Petrobras Beats Estimates on Record Refining, Currency HedgePeter Millard
Petroleo Brasileiro SA, the world’s biggest crude producer in deep waters, reported second-quarter profit that exceeded analysts’ forecasts on record output at its refineries and a currency hedge that narrowed financial losses.
Net income was 6.2 billion reais ($2.7 billion), or 48 centavos a share, compared with a loss of 1.35 billion reais in the year-earlier period, Brazil’s state-controlled producer said on Aug. 9 in a regulatory statement. Per-share profit excluding some items was expected at 45 centavos, the average of 13 analysts’ estimates compiled by Bloomberg.
Petrobras averted 7.98 billion reais in financial losses after implementing accounting changes in May to protect it from currency swings that have eroded profits at other Brazilian companies with foreign debt. Vale SA, the world’s largest iron-ore producer, said Aug. 7 that second-quarter profit plunged 84 percent, missing analysts’ estimates, after real weakness generated losses on its $30 billion debt.
“If you have dollar-denominated debt, you have to protect yourself from currency price volatility,” said Gianna Bern, president of risk-management adviser Brookshire Advisory and Research, in the telephone interview from Chicago. “They’re actively taking steps to minimize fluctuations in currency.”
The state-run company’s shares rose 2.2 percent to 16.43 reais at 10:10 a.m. in Sao Paulo today, heading for the highest closing price in two months.
Brazil’s real was the worst-performing emerging market currency in the quarter, losing 9.4 percent against the U.S. dollar. The most indebted publicly-traded oil company borrowed $15.1 billion during the quarter, including $11 billion in dollar-denominated bonds, to finance its business plan, it said.
Petrobras, based in Rio de Janeiro, lifted output of refined products 6.5 percent to 2.1 million barrels a day, reducing the amount of diesel and gasoline it sold under subsidized prices.
“Brazilian refineries are really firing on all cylinders, and that has helped minimize imports,” Bern said.
Fuel imports fell 47 percent to 261,000 barrels a day while sales rose 8.2 percent to 73.6 billion reais, less than the 74.7 billion-real average estimate. The refining network reached record processing rates of 2.2 million barrels a day on June 29 and June 30, Petrobras said.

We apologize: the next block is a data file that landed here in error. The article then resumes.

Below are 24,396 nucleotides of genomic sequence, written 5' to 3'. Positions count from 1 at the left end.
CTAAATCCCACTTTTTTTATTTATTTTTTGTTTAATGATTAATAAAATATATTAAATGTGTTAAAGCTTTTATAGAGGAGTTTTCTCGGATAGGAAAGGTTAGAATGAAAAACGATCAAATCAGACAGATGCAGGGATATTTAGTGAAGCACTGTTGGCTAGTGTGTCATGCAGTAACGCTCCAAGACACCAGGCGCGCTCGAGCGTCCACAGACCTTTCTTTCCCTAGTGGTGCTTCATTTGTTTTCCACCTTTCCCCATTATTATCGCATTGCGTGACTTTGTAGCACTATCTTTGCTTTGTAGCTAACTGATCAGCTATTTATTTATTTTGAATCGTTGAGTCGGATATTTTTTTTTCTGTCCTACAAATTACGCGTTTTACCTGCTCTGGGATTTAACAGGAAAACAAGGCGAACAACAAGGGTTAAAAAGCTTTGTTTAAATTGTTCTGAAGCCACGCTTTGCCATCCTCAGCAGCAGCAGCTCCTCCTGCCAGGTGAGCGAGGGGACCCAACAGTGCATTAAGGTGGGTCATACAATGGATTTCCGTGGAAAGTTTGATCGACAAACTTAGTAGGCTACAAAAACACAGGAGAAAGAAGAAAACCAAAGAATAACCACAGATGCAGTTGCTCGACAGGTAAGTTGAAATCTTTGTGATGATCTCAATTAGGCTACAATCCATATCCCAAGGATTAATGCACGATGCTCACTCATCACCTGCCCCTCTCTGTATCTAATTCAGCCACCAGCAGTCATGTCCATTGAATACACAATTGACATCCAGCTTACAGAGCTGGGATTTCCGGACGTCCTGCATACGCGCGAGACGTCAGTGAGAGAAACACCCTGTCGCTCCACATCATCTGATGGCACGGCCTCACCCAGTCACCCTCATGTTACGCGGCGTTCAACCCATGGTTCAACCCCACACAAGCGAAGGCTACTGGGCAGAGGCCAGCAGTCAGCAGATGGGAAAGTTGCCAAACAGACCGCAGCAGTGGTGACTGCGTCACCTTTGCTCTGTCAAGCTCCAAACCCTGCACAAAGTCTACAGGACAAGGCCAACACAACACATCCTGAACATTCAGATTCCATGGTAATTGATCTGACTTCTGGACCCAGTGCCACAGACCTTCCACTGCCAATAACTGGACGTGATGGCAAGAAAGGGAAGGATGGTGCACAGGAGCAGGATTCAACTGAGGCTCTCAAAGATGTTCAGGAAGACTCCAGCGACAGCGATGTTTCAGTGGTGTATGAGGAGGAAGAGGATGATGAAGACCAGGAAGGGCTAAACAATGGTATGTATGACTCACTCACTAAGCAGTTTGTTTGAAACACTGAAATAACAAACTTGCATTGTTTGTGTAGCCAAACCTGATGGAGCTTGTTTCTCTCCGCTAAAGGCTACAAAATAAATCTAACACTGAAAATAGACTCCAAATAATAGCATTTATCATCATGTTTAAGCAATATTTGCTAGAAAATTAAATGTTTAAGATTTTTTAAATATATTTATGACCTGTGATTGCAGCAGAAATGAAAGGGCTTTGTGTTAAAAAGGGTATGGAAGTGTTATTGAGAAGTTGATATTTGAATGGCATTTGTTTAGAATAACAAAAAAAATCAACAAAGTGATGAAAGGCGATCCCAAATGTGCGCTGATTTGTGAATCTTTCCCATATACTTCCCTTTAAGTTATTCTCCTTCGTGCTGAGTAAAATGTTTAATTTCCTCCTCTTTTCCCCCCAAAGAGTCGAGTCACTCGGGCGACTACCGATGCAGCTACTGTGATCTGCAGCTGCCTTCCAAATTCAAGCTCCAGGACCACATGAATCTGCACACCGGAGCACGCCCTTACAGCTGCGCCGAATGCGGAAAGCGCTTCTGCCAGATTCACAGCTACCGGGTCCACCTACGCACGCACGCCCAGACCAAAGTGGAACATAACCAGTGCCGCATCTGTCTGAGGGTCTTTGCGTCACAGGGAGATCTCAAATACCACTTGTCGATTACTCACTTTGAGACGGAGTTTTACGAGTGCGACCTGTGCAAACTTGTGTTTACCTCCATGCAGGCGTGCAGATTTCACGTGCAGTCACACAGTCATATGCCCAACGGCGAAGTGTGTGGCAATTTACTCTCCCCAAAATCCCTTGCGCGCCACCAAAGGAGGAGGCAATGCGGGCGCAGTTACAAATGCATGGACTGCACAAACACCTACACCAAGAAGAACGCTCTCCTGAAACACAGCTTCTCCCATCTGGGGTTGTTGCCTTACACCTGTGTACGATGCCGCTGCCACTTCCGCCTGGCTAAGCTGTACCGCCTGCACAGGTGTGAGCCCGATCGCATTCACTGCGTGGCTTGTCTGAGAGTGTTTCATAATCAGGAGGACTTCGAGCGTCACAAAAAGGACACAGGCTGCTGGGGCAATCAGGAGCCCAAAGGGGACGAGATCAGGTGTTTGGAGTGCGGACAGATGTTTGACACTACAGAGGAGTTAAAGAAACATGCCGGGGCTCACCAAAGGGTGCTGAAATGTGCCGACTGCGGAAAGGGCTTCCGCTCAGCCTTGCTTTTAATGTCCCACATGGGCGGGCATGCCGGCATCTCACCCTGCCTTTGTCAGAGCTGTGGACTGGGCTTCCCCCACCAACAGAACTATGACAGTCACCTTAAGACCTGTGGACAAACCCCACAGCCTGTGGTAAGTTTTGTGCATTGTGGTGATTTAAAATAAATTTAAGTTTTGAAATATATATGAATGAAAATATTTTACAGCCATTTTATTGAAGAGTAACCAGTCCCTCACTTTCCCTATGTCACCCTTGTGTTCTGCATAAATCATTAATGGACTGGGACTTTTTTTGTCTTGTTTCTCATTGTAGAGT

Brazil’s government, which control’s Petrobras’s board through a majority of voting shares, hasn’t adjusted fuel prices since March in a bid to control inflation. Petrobras has increased prices for gasoline 15 percent and diesel 22 percent since June 2012 to reduce the discount with international prices. Losses at Petrobras’s refining and supply division narrowed 62 percent to 3.8 billion reais.
“The imports are particularly important because they sell into a market that is priced well below what they are paying,” T.J. Conway, a research and advisory manager at New York-based Energy Intelligence Group, said by telephone from Washington.
Petrobras’s royalties and taxes, which are partially based on Brent oil prices, fell 5.3 percent from a year earlier to 7.2 billion reais.
The decline in the oil price in the quarter had less of an impact on Petrobras than other large producers because fuel prices were little changed in Brazil, Auro Rozenbaum, an analyst at Banco Bradesco SA, said by telephone from Sao Paulo before the earnings report was released.
“When oil prices go down, revenue stays stable, and costs plunge because the government take goes down,” said Rozenbaum, who rates the shares hold and doesn’t own any. “When you have diesel and gasoline prices fixed, the company is short in oil.”
Petrobras used a Brent price of $102.44 a barrel to calculate second-quarter results, down from $108.19 a year ago, according to the statement.
Petrobras added four production vessels during the first half, compared to one unit during all of 2012, in an effort to resume growth after output has hovered around 2.6 million barrels a day since 2010.
The biggest producer in waters deeper than 1,000 feet expanded oil and gas production in June to the most since December after adding a second floating, production storage and offloading unit, or FPSO, to Brazil’s second-largest crude discovery.
“They had four platforms come on line; that’s huge,” Bern said. “From an operational standpoint, this is a turning point.”
Petrobras expects crude production in Brazil to double to 4.2 million barrels a day in 2020 as it adds more than 30 production units to fields in deep waters of the Atlantic.
The company, which is investing $237 billion over five years to build refineries, develop deepwater fields and increase output, will add Brazil’s biggest discovery to its pipeline of projects when the government auctions the Libra field in October. Petrobras, which will take at least a 30 percent stake in Libra, has an option to expand its stake during the bidding round.
Libra holds 8 billion to 12 billion barrels in recoverable reserves, topping the 6.5 billion at Lula, Brazil’s hitherto biggest discovery, also located in deep waters of the southern Atlantic. Libra will cost Petrobras and its partners $174 billion to develop over 35 years, according to the country’s oil regulator.